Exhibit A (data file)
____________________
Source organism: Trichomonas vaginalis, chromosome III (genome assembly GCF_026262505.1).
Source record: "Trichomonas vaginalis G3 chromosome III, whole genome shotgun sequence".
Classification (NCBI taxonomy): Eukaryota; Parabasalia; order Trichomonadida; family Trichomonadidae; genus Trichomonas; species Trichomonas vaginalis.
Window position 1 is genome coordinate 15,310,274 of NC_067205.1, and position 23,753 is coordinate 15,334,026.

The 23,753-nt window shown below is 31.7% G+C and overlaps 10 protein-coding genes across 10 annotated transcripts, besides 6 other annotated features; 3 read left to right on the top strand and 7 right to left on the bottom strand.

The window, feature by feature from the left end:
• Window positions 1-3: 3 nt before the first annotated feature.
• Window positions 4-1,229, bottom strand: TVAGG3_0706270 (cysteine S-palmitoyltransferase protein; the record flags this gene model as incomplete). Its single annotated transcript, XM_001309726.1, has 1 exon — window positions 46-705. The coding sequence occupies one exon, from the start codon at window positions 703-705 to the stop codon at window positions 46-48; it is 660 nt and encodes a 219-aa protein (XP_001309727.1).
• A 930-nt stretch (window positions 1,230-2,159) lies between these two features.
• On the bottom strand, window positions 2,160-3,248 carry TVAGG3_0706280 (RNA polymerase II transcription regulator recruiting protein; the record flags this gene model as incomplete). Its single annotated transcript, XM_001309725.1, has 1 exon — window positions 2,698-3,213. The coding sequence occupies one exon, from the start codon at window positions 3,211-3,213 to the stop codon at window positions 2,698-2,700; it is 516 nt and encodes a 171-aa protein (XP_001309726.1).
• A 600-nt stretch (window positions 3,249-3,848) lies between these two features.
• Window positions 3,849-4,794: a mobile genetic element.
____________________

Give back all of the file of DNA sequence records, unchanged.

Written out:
Source organism: Trichomonas vaginalis, chromosome III (genome assembly GCF_026262505.1).
Source record: "Trichomonas vaginalis G3 chromosome III, whole genome shotgun sequence".
Classification (NCBI taxonomy): Eukaryota; Parabasalia; order Trichomonadida; family Trichomonadidae; genus Trichomonas; species Trichomonas vaginalis.
Window position 1 is genome coordinate 15,310,274 of NC_067205.1, and position 23,753 is coordinate 15,334,026.

The 23,753-nt window shown below is 31.7% G+C and overlaps 10 protein-coding genes across 10 annotated transcripts, besides 6 other annotated features; 3 read left to right on the top strand and 7 right to left on the bottom strand.

The window, feature by feature from the left end:
• Window positions 1-3: 3 nt before the first annotated feature.
• Window positions 4-1,229, bottom strand: TVAGG3_0706270 (cysteine S-palmitoyltransferase protein; the record flags this gene model as incomplete). Its single annotated transcript, XM_001309726.1, has 1 exon — window positions 46-705. The coding sequence occupies one exon, from the start codon at window positions 703-705 to the stop codon at window positions 46-48; it is 660 nt and encodes a 219-aa protein (XP_001309727.1).
• A 930-nt stretch (window positions 1,230-2,159) lies between these two features.
• On the bottom strand, window positions 2,160-3,248 carry TVAGG3_0706280 (RNA polymerase II transcription regulator recruiting protein; the record flags this gene model as incomplete). Its single annotated transcript, XM_001309725.1, has 1 exon — window positions 2,698-3,213. The coding sequence occupies one exon, from the start codon at window positions 3,211-3,213 to the stop codon at window positions 2,698-2,700; it is 516 nt and encodes a 171-aa protein (XP_001309726.1).
• A 600-nt stretch (window positions 3,249-3,848) lies between these two features.
• Window positions 3,849-4,794: a mobile genetic element.